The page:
skip navigation

Does Your Assn Have The Feel of the Mafia? (Satire)

10/20/2011, 12:06pm CDT
By John King

Who's The Boss?

The Minnesota Mafia

OK, I’m exaggerating, but  . . . When I first moved to the suburbs from the Como Park neighborhood of Saint Paul I remember being fascinated watching the hockey soldiers organized in every rink. There they stood on the ice, behind the glass, and were in every rink. If you listened closely to the whispers you could just make out phrases like “he comes from a good family” and “I know the father.” At the time I jokingly referred to this intimidating clan as The Minnesota Mafia. The real mafia has three piece suits, tommy guns, and “made men.” The Minnesota Mafia has fancy jackets, expensive composite sticks and even a bit of their own dialect. Tomato, tomahto. . .

 

Going on eight years into the Cosa Nostra of suburban puck I thought I’d take it one step further for your reading enjoyment. Now that I better understand the subtleties of the power structure, I’ve decided to have some fun and break down the various roles of a typical youth hockey association as compared to the typical mafia power structure.:

 

BOSS

This is an easy one. The guy with the cotton balls firmly in his cheeks like Brando is the varsity head coach. The only person who can truly make the offer “you can’t refuse” is the top bench boss at the high school level. And while some varsity head coaches embrace this role reaching down into the program and others do not, the boys and girls varsity coach is the one with the most power should they choose to use it. The associations with an engaged varsity coach running the operation tend to be the strongest because every soldier will be armed with the same playbook and golf shirt knowing exactly how to act if called on to “do a service for me.”

 

CONSIGLIERE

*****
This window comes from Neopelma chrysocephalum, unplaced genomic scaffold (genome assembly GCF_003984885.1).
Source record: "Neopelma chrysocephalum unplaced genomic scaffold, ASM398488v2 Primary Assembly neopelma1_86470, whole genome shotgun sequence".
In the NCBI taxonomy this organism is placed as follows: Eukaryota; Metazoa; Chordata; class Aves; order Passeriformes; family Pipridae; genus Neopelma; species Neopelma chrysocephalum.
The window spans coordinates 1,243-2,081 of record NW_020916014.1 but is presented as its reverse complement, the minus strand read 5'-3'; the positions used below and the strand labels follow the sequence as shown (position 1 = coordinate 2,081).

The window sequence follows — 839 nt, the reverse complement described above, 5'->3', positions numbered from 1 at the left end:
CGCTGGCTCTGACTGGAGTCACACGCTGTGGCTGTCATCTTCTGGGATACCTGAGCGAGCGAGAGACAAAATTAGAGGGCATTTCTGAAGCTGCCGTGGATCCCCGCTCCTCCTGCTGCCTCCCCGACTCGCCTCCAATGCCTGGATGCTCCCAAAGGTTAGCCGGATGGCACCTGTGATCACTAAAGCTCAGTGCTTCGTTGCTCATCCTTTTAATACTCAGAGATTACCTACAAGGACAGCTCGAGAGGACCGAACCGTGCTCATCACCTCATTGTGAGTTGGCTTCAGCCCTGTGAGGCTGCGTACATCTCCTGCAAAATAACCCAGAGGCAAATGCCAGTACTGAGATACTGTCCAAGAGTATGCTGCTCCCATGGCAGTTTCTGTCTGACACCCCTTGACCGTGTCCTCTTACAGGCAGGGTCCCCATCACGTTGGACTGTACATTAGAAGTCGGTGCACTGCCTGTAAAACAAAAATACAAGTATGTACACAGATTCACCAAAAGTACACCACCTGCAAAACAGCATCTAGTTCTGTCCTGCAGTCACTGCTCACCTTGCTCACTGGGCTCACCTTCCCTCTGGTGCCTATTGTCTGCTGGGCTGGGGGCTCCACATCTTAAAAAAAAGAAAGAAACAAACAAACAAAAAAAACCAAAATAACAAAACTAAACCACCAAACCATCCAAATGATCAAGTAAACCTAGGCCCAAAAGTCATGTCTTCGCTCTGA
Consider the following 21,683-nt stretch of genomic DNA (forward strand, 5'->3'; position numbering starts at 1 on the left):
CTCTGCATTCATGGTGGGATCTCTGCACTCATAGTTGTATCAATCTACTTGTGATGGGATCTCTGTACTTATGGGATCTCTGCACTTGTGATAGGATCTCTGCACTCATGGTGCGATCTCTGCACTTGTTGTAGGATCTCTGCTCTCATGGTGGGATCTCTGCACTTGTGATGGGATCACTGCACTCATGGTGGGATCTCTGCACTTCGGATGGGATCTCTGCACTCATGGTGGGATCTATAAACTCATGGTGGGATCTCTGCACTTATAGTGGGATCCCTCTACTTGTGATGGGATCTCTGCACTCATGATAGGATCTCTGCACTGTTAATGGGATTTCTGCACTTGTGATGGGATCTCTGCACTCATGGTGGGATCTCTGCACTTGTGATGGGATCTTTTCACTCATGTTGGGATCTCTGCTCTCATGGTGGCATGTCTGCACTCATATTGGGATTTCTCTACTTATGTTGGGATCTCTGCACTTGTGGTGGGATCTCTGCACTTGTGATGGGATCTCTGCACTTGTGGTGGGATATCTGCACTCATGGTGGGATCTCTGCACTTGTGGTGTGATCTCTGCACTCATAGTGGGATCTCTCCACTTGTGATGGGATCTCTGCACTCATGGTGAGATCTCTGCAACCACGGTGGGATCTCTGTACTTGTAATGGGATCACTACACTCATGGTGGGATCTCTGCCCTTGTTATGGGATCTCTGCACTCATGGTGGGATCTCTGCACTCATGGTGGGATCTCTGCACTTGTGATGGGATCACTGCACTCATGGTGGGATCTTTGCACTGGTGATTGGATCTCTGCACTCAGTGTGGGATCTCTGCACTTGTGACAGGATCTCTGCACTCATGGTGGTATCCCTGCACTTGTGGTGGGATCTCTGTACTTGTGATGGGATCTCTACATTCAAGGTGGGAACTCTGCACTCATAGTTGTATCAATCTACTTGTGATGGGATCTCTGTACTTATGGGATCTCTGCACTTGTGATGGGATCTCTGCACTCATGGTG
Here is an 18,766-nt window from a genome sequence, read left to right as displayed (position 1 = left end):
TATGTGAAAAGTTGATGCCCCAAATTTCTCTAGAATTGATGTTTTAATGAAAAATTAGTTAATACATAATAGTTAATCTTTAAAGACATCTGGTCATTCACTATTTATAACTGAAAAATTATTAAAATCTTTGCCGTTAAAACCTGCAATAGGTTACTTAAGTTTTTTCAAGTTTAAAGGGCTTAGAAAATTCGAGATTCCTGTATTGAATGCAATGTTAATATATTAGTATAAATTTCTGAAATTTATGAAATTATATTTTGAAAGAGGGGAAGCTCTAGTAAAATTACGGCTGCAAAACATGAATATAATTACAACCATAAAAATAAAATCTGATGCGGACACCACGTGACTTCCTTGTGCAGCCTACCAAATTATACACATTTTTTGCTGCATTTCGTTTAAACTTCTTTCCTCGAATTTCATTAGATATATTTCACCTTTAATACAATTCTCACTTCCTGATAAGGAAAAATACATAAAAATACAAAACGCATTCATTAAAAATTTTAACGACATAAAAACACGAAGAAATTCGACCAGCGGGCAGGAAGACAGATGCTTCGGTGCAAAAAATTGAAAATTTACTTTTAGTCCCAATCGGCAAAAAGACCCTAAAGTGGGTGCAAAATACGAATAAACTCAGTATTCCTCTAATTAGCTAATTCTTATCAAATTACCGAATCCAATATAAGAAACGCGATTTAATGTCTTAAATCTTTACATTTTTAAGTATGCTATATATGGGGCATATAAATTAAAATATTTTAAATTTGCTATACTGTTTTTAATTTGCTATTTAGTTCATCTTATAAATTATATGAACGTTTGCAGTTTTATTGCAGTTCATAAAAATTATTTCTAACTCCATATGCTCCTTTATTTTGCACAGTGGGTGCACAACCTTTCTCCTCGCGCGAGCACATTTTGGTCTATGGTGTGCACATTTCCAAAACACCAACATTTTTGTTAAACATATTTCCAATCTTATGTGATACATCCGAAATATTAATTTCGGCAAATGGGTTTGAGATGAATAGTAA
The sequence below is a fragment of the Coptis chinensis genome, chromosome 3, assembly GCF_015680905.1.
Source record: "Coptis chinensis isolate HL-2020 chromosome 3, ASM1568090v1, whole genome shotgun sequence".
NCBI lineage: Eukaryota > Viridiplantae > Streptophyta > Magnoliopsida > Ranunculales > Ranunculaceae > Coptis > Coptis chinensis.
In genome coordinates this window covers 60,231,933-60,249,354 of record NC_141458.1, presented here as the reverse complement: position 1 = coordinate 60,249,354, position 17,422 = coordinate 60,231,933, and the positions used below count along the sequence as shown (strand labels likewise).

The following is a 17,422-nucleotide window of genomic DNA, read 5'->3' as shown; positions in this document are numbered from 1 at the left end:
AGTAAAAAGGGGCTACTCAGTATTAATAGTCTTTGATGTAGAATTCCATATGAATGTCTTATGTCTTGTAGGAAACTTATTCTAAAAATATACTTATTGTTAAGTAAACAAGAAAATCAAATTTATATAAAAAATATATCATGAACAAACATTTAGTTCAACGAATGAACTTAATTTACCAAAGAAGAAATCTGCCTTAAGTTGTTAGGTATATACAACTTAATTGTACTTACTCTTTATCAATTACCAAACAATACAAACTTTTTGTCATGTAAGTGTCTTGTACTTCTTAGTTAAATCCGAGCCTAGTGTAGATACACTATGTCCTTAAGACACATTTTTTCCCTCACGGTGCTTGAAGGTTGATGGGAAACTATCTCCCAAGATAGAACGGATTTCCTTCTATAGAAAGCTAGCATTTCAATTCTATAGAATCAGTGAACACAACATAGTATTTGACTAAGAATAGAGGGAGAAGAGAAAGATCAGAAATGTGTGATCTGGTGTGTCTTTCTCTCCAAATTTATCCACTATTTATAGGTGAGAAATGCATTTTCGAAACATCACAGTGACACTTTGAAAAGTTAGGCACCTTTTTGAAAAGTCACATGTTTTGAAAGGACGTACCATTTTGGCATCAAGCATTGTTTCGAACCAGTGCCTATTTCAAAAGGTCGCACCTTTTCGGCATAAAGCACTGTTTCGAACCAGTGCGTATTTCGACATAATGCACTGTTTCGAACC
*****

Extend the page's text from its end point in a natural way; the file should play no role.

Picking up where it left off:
This was the hardest selection. Technically the consigliere is an unbiased confidant who sits outside the normal mafia power structure. With the varsity coach playing the roll of Boss I struggled to think about who his or her trusted advisor would be. Was it a spouse? Was it an assistant coach? Was it an old salty dog behind the scenes? Or was it perhaps the sneaky powerful Ice Scheduler? As I thought about it more and dug into some association websites it seems the roll of consigliere in the Minnesota Mafia is played today by the person with the title closest to “Head of Player Development.” The player development director should be the most progressive thinker always there to give the varsity coach a spark with an idea or some innovation.

 

UNDERBOSS

Ahh, the underboss. As clear number two, the underboss does the dirty work and knows where the bodies are buried (if they’re not in his trunk). And the person with the most power besides the varsity coach is the traveling director who selects the coaches at every level. Because they’re empowered to fill in the “family tree” so to speak for the Hockey Mafia, the traveling director is our underboss. On the girls side of the coin this position will often be referred to as a girls director or girls coordinator. These positions are the straw that stirs the drink and in the healthiest structure they’ll be well connected to both the varsity boss as well as the capos and soldiers they’ve hired beneath.

 

CAPOREGIME

Our “capos” are clearly the “A” level coaches and their corresponding crews. And just like a good mafia family if the “A” coaches decide to buy into the program the entire family only gets stronger. Likewise if they’re all doing their own thing the association will never be as strong as it could be.

 

SOLDIERS & ASSOCIATES

Similar to the caporegime, the “B” level coaches will fill the role of soldiers and the “C” level coaches the roll of associates within the Hockey Mafia.

 

I hope you’ve enjoyed the comparison, and if you didn’t, well, “Forgetaboutit!”

 

 

Tag(s): Home  Issue Archive